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Carotid Sinus Syndrome and falls, should we pace? A multi-centre, randomised control trial (Safepace 2)
  1. Daniel Ryan1,*,
  2. Nick Steen2,
  3. Colette Seifer3,
  4. Rose Anne Kenny4
  1. 1 St. James's Hospital, Dublin, Ireland;
  2. 2 Freeman Hospital, Newcastle, United Kingdom;
  3. 3 St. Boniface Hospital, Winnipeg, Canada;
  4. 4 Trinity College Dublin, Ireland
  1. Correspondence to: Daniel J Ryan, Geriatrics, St. James Hospital, Dublin, Stradbally, Castleconnell, Co. Limerick, Limerick, 0000, Ireland; d_jamesryan{at}


Objective: Cardioinhibitory Carotid Sinus Hypersensitivity (CICSH) is highly prevalent amongst older persons with falls. This study assessed the efficacy of dual-chamber pacing in older patients with CICSH and unexplained falls.

Design: A multi-centre, double blind randomised controlled trial

Setting: Selection from emergency room, geriatric medicine and orthopaedic departments.

Patients: Patients over 50 years, with 2 unexplained falls +/- one syncopal event in the previous 12 months for which no other cause is evident apart from CICSH.

Interventions: Patients randomised to either a 700/400 Kappa, rate responsive pacemaker or implantable loop recorder (Medtronic Reveal thera RDR, Medtronic, mineapolis, Minnesota).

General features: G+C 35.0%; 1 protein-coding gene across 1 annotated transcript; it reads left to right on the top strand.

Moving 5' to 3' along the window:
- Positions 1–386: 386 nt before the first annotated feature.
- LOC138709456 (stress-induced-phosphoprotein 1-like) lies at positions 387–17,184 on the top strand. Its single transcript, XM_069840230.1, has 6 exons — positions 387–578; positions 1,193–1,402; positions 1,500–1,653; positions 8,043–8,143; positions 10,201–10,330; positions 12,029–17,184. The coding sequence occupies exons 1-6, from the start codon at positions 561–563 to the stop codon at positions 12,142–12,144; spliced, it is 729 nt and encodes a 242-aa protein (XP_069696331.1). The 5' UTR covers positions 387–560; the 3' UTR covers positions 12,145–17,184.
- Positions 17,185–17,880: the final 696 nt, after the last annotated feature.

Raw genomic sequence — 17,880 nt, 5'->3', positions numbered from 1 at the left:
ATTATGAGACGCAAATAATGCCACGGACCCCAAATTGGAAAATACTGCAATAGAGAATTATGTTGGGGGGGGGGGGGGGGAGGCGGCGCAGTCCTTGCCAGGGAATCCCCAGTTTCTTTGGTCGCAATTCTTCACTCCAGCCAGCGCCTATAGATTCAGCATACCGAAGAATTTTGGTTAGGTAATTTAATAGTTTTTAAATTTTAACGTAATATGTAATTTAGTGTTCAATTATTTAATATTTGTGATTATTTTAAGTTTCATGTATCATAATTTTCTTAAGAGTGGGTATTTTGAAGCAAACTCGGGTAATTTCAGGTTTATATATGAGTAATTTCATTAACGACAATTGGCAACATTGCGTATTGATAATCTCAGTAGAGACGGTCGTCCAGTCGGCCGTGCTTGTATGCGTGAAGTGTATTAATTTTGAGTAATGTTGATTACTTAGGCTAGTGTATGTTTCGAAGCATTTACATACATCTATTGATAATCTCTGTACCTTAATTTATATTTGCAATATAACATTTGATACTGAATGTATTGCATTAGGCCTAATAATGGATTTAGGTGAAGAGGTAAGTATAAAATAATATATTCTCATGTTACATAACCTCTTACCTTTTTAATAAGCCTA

Main outcome measures: The primary outcome was the number falls post implant. Secondary outcomes were time to fall event, presyncope, quality of life and cognitive function.

Results: 141 patients were recruited from 22 centres. Mean age was 78 years and mean follow up 24 months. The overall relative risk of falling after device implant compared with before was 0.23 (0.15-0.32). No significant falls reduction was observed between paced and loop recorder groups (RR 0.79; 95% CI: 0.41, 1.50). Data was also consistent in both groups for syncope, quality of life and cognitive function.

Conclusions: These results question the use of pacing in CICSH and are at variance with our seminal paper. We note, however, that the study was underpowered and also patient characteristics differed from the SAFEPACE 1 - participants were physically and cognitively frailer. Further work is necessary to assess cardiac pacing in this setting.

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